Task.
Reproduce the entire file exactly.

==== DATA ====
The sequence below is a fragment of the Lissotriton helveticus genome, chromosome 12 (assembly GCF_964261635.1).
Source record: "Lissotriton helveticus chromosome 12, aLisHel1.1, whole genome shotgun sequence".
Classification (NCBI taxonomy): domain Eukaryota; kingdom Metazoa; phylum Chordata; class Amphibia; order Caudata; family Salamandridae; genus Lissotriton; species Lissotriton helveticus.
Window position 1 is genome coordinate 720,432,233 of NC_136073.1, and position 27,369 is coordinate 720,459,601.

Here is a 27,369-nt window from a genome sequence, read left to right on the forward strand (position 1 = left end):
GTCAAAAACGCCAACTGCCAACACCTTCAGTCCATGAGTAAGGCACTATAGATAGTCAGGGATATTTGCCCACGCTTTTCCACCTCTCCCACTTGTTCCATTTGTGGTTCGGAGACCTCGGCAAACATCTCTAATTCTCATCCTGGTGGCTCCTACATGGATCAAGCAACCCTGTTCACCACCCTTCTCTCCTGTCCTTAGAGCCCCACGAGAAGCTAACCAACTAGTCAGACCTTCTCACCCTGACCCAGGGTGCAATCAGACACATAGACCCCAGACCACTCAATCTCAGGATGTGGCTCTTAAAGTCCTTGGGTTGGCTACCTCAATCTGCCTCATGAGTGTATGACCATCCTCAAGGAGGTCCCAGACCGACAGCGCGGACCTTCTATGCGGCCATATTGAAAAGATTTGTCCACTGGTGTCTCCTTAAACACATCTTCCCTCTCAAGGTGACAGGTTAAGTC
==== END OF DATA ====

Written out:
The sequence below is a fragment of the Lissotriton helveticus genome, chromosome 12 (assembly GCF_964261635.1).
Source record: "Lissotriton helveticus chromosome 12, aLisHel1.1, whole genome shotgun sequence".
Classification (NCBI taxonomy): domain Eukaryota; kingdom Metazoa; phylum Chordata; class Amphibia; order Caudata; family Salamandridae; genus Lissotriton; species Lissotriton helveticus.
Window position 1 is genome coordinate 720,432,233 of NC_136073.1, and position 27,369 is coordinate 720,459,601.

Here is a 27,369-nt window from a genome sequence, read left to right on the forward strand (position 1 = left end):
GTCAAAAACGCCAACTGCCAACACCTTCAGTCCATGAGTAAGGCACTATAGATAGTCAGGGATATTTGCCCACGCTTTTCCACCTCTCCCACTTGTTCCATTTGTGGTTCGGAGACCTCGGCAAACATCTCTAATTCTCATCCTGGTGGCTCCTACATGGATCAAGCAACCCTGTTCACCACCCTTCTCTCCTGTCCTTAGAGCCCCACGAGAAGCTAACCAACTAGTCAGACCTTCTCACCCTGACCCAGGGTGCAATCAGACACATAGACCCCAGACCACTCAATCTCAGGATGTGGCTCTTAAAGTCCTTGGGTTGGCTACCTCAATCTGCCTCATGAGTGTATGACCATCCTCAAGGAGGTCCCAGACCGACAGCGCGGACCTTCTATGCGGCCATATTGAAAAGATTTGTCCACTGGTGTCTCCTTAAACACATCTTCCCTCTCAAGGTGACAGGTTAAGTC